Movies Worth Watching

Don’t Look Up


Don’t Look Up is a clever, unapologetically brash satire about a future America so consumed with celebrity worship, brain-numbing infotainment, social media popularity, and political gamesmanship that it refuses to take the impending destruction of planet Earth seriously. We’re not talking climate change here, though the parallel is obvious. Dr. Randall Mindy (Leonardo DiCaprio) has irrefutable evidence that an unprecedentedly gigantic comet will wipe out Earth in precisely six months, 14 days. The chances of “planet extinction” are set at 99.78%.

“Call it 70% and let’s just move on,” says President Janie Orlean (Meryl Streep), who’s more bothered by the upcoming midterms and the unearthing of nude pics of her sexy boyfriend, a Supreme Court nominee.

Are you an unabashed pessimist about 21st-century America? Do you believe that we’ve reached a point that — to quote W.B. Yeats — “the center cannot hold”? And, most of all, are you in the apparent minority who understands that true satire is a purposeful exaggeration of reality? If so, I say just give this liberating, appropriately cynical, fitfully hilarious film a look.

The Empire Strikes Back

The adventure continues in this “Star Wars” sequel. Luke Skywalker (Mark Hamill), Han Solo (Harrison Ford), Princess Leia (Carrie Fisher) and Chewbacca (Peter Mayhew) face attack by the Imperial forces and its AT-AT walkers on the ice planet Hoth. While Han and Leia escape in the Millennium Falcon, Luke travels to Dagobah in search of Yoda. Only with the Jedi master’s help will Luke survive when the dark side of the Force beckons him into the ultimate duel with Darth Vader (David Prowse).


Titanic is a 1997 American epic romance and disaster film directed, written, co-produced, and co-edited by James Cameron. Incorporating both historical and fictionalized aspects, it is based on accounts of the sinking of the RMS Titanic, and stars Leonardo DiCaprio and Kate Winslet as members of different social classes who fall in love aboard the ship during its ill-fated maiden voyage.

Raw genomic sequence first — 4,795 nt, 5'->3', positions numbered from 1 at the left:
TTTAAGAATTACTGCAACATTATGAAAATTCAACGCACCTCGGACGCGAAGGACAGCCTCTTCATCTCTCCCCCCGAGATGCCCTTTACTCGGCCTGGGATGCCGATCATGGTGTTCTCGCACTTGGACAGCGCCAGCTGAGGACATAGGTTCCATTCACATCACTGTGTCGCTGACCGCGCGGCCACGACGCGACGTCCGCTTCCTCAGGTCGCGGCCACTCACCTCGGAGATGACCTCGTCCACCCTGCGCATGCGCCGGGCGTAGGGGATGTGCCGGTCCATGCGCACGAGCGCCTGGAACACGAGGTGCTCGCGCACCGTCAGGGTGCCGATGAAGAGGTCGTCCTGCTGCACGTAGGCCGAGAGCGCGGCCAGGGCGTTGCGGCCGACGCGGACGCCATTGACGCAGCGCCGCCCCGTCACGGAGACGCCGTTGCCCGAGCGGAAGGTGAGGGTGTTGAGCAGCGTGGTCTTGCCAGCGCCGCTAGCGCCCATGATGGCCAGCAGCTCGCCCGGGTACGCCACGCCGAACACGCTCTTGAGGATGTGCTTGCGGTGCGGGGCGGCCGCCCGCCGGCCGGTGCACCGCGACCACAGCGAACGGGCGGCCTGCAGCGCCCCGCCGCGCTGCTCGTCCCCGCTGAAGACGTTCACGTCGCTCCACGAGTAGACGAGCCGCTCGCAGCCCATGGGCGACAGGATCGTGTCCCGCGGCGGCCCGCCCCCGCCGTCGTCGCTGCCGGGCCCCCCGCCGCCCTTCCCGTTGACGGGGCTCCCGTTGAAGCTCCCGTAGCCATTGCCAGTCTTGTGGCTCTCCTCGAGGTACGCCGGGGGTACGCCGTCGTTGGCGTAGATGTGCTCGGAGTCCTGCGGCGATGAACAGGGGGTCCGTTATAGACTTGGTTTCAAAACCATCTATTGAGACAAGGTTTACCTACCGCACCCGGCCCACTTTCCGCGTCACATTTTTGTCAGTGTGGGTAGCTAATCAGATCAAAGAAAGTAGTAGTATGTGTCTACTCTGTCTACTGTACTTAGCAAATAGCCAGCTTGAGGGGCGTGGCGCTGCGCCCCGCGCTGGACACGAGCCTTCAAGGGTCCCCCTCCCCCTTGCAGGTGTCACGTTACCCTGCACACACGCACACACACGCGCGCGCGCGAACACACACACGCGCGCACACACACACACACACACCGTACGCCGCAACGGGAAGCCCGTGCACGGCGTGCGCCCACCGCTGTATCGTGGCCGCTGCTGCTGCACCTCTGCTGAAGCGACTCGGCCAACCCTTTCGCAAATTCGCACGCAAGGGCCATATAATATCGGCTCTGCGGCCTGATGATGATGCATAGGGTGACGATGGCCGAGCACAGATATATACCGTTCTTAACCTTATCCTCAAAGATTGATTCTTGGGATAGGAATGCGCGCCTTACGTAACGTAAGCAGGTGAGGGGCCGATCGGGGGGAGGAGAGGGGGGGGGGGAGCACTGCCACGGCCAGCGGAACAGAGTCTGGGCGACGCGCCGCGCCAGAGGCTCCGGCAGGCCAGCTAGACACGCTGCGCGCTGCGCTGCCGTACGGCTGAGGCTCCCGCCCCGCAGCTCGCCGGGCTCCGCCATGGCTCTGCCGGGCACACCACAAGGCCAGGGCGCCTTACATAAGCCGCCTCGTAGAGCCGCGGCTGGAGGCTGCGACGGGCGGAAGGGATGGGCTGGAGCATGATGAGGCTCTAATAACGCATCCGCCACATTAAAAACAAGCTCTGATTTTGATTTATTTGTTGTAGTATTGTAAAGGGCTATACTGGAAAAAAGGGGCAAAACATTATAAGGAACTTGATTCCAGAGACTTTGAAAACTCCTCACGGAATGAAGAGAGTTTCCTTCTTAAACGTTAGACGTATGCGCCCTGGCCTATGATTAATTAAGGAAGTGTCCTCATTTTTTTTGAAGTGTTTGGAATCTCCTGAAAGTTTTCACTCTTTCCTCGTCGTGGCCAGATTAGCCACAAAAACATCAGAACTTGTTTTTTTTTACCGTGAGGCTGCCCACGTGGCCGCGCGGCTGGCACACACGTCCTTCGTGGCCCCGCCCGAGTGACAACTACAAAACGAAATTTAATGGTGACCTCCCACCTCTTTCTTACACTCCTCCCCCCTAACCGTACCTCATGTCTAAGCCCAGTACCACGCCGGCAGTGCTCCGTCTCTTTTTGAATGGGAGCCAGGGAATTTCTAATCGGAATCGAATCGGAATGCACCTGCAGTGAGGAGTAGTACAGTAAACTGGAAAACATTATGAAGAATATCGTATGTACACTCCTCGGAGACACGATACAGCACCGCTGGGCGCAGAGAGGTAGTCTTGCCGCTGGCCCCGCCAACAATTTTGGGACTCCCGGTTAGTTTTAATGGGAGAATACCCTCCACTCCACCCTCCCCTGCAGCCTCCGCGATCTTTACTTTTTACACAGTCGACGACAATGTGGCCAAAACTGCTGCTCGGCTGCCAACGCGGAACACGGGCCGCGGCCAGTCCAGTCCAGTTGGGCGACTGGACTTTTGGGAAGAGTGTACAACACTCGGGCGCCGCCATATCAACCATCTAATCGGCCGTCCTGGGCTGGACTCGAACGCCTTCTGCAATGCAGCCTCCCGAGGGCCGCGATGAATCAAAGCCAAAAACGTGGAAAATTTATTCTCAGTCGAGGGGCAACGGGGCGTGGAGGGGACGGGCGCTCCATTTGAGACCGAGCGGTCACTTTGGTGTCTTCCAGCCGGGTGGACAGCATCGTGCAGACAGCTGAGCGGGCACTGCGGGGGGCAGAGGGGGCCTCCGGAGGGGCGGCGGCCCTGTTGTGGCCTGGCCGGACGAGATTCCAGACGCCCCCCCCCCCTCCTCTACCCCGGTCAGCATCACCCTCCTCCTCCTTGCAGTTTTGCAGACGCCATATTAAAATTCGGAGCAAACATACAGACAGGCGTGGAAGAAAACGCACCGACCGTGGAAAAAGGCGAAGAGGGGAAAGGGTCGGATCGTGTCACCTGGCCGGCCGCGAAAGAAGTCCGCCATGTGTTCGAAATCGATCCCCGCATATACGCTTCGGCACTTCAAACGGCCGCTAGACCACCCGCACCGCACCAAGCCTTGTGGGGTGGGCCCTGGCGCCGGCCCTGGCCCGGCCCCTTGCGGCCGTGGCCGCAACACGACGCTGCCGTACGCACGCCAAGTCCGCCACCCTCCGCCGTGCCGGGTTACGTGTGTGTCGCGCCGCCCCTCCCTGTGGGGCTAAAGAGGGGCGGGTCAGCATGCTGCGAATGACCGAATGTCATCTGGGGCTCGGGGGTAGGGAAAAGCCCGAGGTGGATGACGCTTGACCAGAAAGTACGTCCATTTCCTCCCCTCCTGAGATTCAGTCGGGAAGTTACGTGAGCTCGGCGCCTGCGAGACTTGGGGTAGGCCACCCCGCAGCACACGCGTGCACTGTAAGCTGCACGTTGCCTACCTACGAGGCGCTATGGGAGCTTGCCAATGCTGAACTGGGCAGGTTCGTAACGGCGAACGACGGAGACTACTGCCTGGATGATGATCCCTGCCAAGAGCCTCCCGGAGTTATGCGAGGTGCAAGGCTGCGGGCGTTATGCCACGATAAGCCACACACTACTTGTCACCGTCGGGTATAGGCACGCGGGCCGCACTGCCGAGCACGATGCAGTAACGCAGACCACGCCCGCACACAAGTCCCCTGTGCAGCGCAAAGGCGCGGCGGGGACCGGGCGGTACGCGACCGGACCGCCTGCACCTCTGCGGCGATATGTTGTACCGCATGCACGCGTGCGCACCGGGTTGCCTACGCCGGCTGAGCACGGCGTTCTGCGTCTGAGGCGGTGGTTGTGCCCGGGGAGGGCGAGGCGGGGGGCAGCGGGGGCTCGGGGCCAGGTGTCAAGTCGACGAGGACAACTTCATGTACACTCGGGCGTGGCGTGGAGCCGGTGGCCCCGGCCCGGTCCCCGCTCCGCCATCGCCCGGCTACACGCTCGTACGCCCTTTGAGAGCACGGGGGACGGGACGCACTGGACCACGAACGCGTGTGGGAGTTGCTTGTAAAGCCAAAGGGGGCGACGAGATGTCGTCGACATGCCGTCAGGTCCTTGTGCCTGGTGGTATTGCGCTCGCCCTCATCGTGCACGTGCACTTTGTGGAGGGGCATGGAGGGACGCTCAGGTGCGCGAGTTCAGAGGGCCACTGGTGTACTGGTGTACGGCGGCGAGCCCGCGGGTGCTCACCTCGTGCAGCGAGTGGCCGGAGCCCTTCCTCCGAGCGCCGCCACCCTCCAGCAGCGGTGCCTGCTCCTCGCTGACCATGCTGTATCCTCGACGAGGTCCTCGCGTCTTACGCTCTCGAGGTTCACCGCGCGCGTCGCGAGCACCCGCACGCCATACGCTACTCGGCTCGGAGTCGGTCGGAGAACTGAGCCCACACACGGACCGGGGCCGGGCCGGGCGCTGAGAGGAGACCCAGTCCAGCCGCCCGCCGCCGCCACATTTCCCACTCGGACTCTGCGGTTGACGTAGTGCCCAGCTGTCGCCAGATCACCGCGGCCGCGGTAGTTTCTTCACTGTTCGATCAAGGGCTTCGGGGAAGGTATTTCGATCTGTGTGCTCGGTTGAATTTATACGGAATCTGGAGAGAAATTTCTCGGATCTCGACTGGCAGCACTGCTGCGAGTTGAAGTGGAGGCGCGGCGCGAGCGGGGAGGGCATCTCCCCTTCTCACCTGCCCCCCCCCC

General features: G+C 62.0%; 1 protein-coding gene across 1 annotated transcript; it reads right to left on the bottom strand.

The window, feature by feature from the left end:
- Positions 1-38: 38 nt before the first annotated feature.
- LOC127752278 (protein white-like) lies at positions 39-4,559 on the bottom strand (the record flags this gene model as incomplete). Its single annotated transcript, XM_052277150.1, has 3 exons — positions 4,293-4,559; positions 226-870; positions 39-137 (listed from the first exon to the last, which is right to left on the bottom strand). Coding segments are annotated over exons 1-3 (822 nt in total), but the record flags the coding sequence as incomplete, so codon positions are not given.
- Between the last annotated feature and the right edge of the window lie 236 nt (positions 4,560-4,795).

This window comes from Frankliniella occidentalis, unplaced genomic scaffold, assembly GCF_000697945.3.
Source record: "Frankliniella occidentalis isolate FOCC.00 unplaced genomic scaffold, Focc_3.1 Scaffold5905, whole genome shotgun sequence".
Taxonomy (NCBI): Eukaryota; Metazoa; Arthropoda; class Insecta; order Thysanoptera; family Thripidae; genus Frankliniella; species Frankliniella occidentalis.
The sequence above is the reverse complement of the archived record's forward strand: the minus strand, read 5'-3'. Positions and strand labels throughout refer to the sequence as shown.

Upon its release on December 19, 1997, Titanic achieved significant critical and commercial success. Nominated for 14 Academy Awards, and won 11, including the awards for Best Picture and Best Director, tying Ben-Hur (1959) for the most Oscars won by a single film. With an initial worldwide gross of over $1.84 billion, Titanic was the first film to reach the billion-dollar mark. It remained the highest-grossing film of all time until Cameron’s Avatar surpassed it in 2010. A 3D version of Titanic, released on April 4, 2012, to commemorate the centennial of the sinking, earned it an additional $343.6 million worldwide, pushing the film’s worldwide total to $2.18 billion and making it the second film to gross more than $2 billion worldwide (after Avatar). In 2017, the film was re-released for its 20th anniversary and was selected for preservation in the United States National Film Registry.

The Bourne Identity

The Bourne Identity, a 2002 action thriller and its two sequels are probably the best spy movies ever made. Based on a Robert Ludlum novel of the same name, and directed by Doug Liman, the Bourne Identity’s  insight into the workings of the intelligence community prefigured the Snowden revelations regarding US government surveillance. The acting is superb, the directing is first class and Tony Gilroy’s and William Blake Herron’s script is intelligent and well crafted. It is regarded by many critics as a neo-noir classic.